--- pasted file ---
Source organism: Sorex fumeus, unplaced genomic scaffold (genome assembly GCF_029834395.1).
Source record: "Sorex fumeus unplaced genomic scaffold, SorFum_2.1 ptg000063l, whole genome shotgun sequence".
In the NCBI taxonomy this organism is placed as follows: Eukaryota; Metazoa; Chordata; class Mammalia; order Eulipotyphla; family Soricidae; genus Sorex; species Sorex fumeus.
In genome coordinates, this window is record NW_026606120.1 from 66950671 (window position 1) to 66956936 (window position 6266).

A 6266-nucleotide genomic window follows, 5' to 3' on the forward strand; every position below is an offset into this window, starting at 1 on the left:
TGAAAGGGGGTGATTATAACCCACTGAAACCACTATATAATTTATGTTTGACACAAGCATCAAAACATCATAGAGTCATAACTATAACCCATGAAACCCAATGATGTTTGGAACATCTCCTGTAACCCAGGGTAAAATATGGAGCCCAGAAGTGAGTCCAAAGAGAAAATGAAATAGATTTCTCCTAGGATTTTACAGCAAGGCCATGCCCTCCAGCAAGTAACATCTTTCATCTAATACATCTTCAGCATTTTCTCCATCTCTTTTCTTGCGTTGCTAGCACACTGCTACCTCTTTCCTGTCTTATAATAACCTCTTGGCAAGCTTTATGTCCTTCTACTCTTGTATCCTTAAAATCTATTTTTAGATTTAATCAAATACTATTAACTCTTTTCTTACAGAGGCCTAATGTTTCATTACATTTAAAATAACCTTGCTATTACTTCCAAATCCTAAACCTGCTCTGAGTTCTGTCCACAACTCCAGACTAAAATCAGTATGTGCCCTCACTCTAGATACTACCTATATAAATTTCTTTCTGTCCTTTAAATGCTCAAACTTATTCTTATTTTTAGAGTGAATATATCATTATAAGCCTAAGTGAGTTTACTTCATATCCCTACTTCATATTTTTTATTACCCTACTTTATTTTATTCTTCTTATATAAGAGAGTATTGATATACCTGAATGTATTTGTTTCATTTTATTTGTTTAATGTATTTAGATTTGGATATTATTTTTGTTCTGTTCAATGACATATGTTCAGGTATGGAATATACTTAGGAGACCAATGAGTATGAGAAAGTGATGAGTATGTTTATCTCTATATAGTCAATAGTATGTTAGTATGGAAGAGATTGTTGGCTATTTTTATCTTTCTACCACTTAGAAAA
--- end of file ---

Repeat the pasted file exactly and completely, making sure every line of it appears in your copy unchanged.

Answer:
Source organism: Sorex fumeus, unplaced genomic scaffold (genome assembly GCF_029834395.1).
Source record: "Sorex fumeus unplaced genomic scaffold, SorFum_2.1 ptg000063l, whole genome shotgun sequence".
In the NCBI taxonomy this organism is placed as follows: Eukaryota; Metazoa; Chordata; class Mammalia; order Eulipotyphla; family Soricidae; genus Sorex; species Sorex fumeus.
In genome coordinates, this window is record NW_026606120.1 from 66950671 (window position 1) to 66956936 (window position 6266).

A 6266-nucleotide genomic window follows, 5' to 3' on the forward strand; every position below is an offset into this window, starting at 1 on the left:
TGAAAGGGGGTGATTATAACCCACTGAAACCACTATATAATTTATGTTTGACACAAGCATCAAAACATCATAGAGTCATAACTATAACCCATGAAACCCAATGATGTTTGGAACATCTCCTGTAACCCAGGGTAAAATATGGAGCCCAGAAGTGAGTCCAAAGAGAAAATGAAATAGATTTCTCCTAGGATTTTACAGCAAGGCCATGCCCTCCAGCAAGTAACATCTTTCATCTAATACATCTTCAGCATTTTCTCCATCTCTTTTCTTGCGTTGCTAGCACACTGCTACCTCTTTCCTGTCTTATAATAACCTCTTGGCAAGCTTTATGTCCTTCTACTCTTGTATCCTTAAAATCTATTTTTAGATTTAATCAAATACTATTAACTCTTTTCTTACAGAGGCCTAATGTTTCATTACATTTAAAATAACCTTGCTATTACTTCCAAATCCTAAACCTGCTCTGAGTTCTGTCCACAACTCCAGACTAAAATCAGTATGTGCCCTCACTCTAGATACTACCTATATAAATTTCTTTCTGTCCTTTAAATGCTCAAACTTATTCTTATTTTTAGAGTGAATATATCATTATAAGCCTAAGTGAGTTTACTTCATATCCCTACTTCATATTTTTTATTACCCTACTTTATTTTATTCTTCTTATATAAGAGAGTATTGATATACCTGAATGTATTTGTTTCATTTTATTTGTTTAATGTATTTAGATTTGGATATTATTTTTGTTCTGTTCAATGACATATGTTCAGGTATGGAATATACTTAGGAGACCAATGAGTATGAGAAAGTGATGAGTATGTTTATCTCTATATAGTCAATAGTATGTTAGTATGGAAGAGATTGTTGGCTATTTTTATCTTTCTACCACTTAGAAAA